- The first component is comprised by the immediate sensory and emotional consequences of having an experience. Is this experience making me feel pleasure or displeasure? Let's call it the affective response.
- The second component is connected to the immediate feeling of attraction or repulsion that we get from the experience. Is this experience drawing me in? Let's call it the appetitive response.
It is not always the case, but affective and appetitive responses often point in the same direction; we are attracted to that which makes us feel good and viceversa. Negative affective and appetitive responses push us away and make us want to disengage with the experience. Positive responses keep us in and make us want to engage further. Together, these responses provide insight into the value of an experience by answering two questions:
- Is this an experience worth having?
- Is it worth it to continue having it?
Affirmative answers to these questions are indicative of value because there is no truest way of attesting to the value of an experience than your inclination and willingness to have it. Beyond answering these questions, responses "infuse" experiences with their positive or negative character because they are themselves felt and experienced; they blend and become one with the experience that elicited them, making the whole moment experientially "costly" or "rewarding" to us.
The Markets of Experiential Reward
There are two avenues in which people create value: Providing experiential relief and delivering experiential reward. You can see it in the economy, one part of it is tasked with making human life more bearable, the other part is dedicated to making life more enjoyable. In Reducing Friction, we explored how firms and individuals provided experiential relief to people using products and services. Here we'll see how products and services can also deliver experiential reward by appealing to our senses and/or minds.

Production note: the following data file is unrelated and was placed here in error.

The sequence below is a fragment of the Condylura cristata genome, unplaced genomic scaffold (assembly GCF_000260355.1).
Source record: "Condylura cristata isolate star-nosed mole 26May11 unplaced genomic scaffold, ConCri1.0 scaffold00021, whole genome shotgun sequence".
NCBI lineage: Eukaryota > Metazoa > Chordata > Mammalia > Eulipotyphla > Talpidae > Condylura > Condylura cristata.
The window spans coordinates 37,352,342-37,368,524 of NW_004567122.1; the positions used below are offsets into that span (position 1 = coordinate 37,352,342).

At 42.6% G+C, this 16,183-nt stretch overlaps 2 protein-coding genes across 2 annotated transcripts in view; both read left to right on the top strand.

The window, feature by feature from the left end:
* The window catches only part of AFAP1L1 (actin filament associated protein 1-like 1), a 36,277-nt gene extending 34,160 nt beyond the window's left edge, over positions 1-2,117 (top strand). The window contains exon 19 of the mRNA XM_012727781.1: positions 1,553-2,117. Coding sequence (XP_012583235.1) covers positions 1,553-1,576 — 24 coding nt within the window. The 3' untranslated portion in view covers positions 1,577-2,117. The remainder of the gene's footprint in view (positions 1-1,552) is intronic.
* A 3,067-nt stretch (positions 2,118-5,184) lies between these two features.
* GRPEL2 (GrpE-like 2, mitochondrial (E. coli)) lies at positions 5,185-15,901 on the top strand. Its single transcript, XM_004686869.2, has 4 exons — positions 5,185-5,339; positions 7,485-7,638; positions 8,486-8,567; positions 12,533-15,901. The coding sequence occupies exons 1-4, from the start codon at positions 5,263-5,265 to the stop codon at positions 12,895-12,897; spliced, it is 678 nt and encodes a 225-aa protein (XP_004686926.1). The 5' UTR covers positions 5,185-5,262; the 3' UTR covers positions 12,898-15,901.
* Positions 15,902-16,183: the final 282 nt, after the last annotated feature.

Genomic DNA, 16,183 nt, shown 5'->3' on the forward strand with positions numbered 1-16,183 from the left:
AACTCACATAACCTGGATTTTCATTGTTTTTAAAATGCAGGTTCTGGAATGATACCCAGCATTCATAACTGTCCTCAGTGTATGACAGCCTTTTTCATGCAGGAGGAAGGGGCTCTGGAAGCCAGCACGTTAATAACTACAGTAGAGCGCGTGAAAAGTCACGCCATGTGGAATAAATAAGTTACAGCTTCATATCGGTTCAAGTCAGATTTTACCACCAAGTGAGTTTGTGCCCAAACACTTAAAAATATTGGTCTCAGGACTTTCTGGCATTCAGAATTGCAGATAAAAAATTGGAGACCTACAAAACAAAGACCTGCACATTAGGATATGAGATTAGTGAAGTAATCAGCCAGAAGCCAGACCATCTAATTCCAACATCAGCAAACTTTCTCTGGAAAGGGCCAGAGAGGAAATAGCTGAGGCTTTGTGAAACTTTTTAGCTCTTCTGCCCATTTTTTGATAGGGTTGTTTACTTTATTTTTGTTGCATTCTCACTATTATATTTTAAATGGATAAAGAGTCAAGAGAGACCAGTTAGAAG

Products appeal to the senses through their aesthetic and/or organoleptic properties. Fragrances, wine, and specialty foods, for example, deliver pleasant gustatory and olfactory experiences that command price premiums in the market. Services, too, can appeal to the senses by the nature of the interactions between the service provider and the beneficiary of the service. The setting in which the service process develops can also appeal to the senses. Massages, for example, deliver a soothing haptic experience in a calm and relaxing environment. Products and services can also appeal to the mind when they deliver feelings like attraction, validation, belonging, security, self-esteem, and learning. Think, for instance, of clothing that makes you feel good or services that promote balance like psychotherapy and hospitality.
All of this said, you may have noticed that experiences like watching the Super Bowl or spending a day at Disney World defy categorization and cannot be easily tied back to products and services. This is particularly true of the arts, performances, natural spectacles, and architectonic pieces. To talk comfortably about the markets of experiential reward we have to talk about media, a topic that I cover in Experience Delivery. For now, I suggest we think of media as a "source" of experience.
A Space for Creativity
The world of media is inherently creative and our ability to imagine and architect novel and compelling experiences seems to only be gaining steam. Every new material, new tool, and new technology has the ability to compound with existing media to make new experiential destinations available to the public. The internet, in particular, has brought about a new generation of experiences that has only begun to take shape, along with the ability to deliver them at scale. These are developments we should all feel excited about, for it is our personal pursuit of experiential reward which gives us each the chance of making life our own.